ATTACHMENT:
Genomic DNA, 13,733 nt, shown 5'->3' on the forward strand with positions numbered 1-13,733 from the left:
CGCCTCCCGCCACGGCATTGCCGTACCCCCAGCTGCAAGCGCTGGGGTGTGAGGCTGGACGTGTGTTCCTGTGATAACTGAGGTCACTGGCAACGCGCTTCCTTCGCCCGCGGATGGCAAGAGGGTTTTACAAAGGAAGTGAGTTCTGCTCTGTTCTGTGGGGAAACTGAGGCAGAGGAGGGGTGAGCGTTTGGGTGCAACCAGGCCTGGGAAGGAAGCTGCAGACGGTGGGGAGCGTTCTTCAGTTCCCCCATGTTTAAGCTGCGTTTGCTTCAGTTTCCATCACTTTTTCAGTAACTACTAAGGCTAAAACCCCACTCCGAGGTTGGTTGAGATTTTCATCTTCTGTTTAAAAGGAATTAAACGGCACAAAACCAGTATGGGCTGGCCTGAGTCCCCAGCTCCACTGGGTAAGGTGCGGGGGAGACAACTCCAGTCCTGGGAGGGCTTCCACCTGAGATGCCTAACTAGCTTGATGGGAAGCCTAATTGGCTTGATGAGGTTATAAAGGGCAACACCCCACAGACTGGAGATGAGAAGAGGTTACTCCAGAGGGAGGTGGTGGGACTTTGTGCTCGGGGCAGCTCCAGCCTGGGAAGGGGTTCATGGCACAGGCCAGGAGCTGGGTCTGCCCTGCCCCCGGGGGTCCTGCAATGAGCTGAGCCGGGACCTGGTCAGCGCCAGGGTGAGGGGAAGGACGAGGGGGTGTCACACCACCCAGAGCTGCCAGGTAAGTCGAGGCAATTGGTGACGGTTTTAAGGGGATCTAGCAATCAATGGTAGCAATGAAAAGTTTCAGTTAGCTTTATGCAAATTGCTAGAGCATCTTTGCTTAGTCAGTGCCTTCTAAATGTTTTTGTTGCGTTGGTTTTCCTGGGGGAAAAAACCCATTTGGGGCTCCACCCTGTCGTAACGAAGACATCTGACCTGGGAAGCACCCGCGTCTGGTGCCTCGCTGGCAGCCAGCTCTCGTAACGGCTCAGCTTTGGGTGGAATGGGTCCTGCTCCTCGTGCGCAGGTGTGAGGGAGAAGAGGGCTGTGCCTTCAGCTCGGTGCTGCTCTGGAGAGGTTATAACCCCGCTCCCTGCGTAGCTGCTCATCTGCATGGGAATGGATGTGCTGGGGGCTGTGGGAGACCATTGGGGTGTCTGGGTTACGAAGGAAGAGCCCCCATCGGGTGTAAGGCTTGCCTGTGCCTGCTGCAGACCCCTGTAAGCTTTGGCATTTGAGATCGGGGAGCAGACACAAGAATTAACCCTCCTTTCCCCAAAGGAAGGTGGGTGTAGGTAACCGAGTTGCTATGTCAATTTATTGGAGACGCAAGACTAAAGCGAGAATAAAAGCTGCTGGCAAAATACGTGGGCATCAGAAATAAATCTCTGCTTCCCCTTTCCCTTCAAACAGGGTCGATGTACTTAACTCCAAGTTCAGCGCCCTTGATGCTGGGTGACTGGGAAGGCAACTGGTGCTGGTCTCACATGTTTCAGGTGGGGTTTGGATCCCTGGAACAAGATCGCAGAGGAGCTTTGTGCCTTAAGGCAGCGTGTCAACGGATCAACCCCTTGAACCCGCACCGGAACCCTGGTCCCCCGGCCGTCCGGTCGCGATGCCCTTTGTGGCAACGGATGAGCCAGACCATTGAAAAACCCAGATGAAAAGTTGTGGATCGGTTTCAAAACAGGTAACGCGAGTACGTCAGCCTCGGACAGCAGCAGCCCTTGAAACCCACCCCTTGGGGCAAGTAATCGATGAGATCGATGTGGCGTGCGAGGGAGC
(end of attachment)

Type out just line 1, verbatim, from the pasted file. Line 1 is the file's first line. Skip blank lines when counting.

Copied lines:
Genomic DNA, 13,733 nt, shown 5'->3' on the forward strand with positions numbered 1-13,733 from the left: